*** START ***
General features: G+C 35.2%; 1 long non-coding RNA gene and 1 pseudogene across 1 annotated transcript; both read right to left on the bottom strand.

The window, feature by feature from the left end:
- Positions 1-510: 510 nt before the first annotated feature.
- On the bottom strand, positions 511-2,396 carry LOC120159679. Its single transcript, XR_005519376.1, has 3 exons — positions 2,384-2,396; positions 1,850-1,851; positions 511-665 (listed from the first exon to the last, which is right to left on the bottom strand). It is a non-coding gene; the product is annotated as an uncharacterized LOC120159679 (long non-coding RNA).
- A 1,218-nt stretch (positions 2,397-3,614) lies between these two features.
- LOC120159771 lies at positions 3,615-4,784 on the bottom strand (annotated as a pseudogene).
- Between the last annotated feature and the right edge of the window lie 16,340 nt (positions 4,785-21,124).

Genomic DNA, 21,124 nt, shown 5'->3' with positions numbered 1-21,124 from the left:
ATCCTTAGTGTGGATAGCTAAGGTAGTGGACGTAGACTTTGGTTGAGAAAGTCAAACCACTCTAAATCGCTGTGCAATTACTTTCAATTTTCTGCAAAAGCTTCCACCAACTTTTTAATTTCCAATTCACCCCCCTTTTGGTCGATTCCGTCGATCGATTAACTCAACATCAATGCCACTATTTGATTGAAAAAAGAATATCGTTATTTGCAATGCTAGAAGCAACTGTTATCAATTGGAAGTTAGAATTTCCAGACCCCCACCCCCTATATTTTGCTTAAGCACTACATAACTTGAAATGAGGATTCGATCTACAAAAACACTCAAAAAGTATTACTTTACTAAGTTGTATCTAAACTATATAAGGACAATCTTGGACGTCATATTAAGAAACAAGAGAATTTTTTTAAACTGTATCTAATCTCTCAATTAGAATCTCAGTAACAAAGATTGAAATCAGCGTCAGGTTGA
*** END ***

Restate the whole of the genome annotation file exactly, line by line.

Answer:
General features: G+C 35.2%; 1 long non-coding RNA gene and 1 pseudogene across 1 annotated transcript; both read right to left on the bottom strand.

The window, feature by feature from the left end:
- Positions 1-510: 510 nt before the first annotated feature.
- On the bottom strand, positions 511-2,396 carry LOC120159679. Its single transcript, XR_005519376.1, has 3 exons — positions 2,384-2,396; positions 1,850-1,851; positions 511-665 (listed from the first exon to the last, which is right to left on the bottom strand). It is a non-coding gene; the product is annotated as an uncharacterized LOC120159679 (long non-coding RNA).
- A 1,218-nt stretch (positions 2,397-3,614) lies between these two features.
- LOC120159771 lies at positions 3,615-4,784 on the bottom strand (annotated as a pseudogene).
- Between the last annotated feature and the right edge of the window lie 16,340 nt (positions 4,785-21,124).

Genomic DNA, 21,124 nt, shown 5'->3' with positions numbered 1-21,124 from the left:
ATCCTTAGTGTGGATAGCTAAGGTAGTGGACGTAGACTTTGGTTGAGAAAGTCAAACCACTCTAAATCGCTGTGCAATTACTTTCAATTTTCTGCAAAAGCTTCCACCAACTTTTTAATTTCCAATTCACCCCCCTTTTGGTCGATTCCGTCGATCGATTAACTCAACATCAATGCCACTATTTGATTGAAAAAAGAATATCGTTATTTGCAATGCTAGAAGCAACTGTTATCAATTGGAAGTTAGAATTTCCAGACCCCCACCCCCTATATTTTGCTTAAGCACTACATAACTTGAAATGAGGATTCGATCTACAAAAACACTCAAAAAGTATTACTTTACTAAGTTGTATCTAAACTATATAAGGACAATCTTGGACGTCATATTAAGAAACAAGAGAATTTTTTTAAACTGTATCTAATCTCTCAATTAGAATCTCAGTAACAAAGATTGAAATCAGCGTCAGGTTGA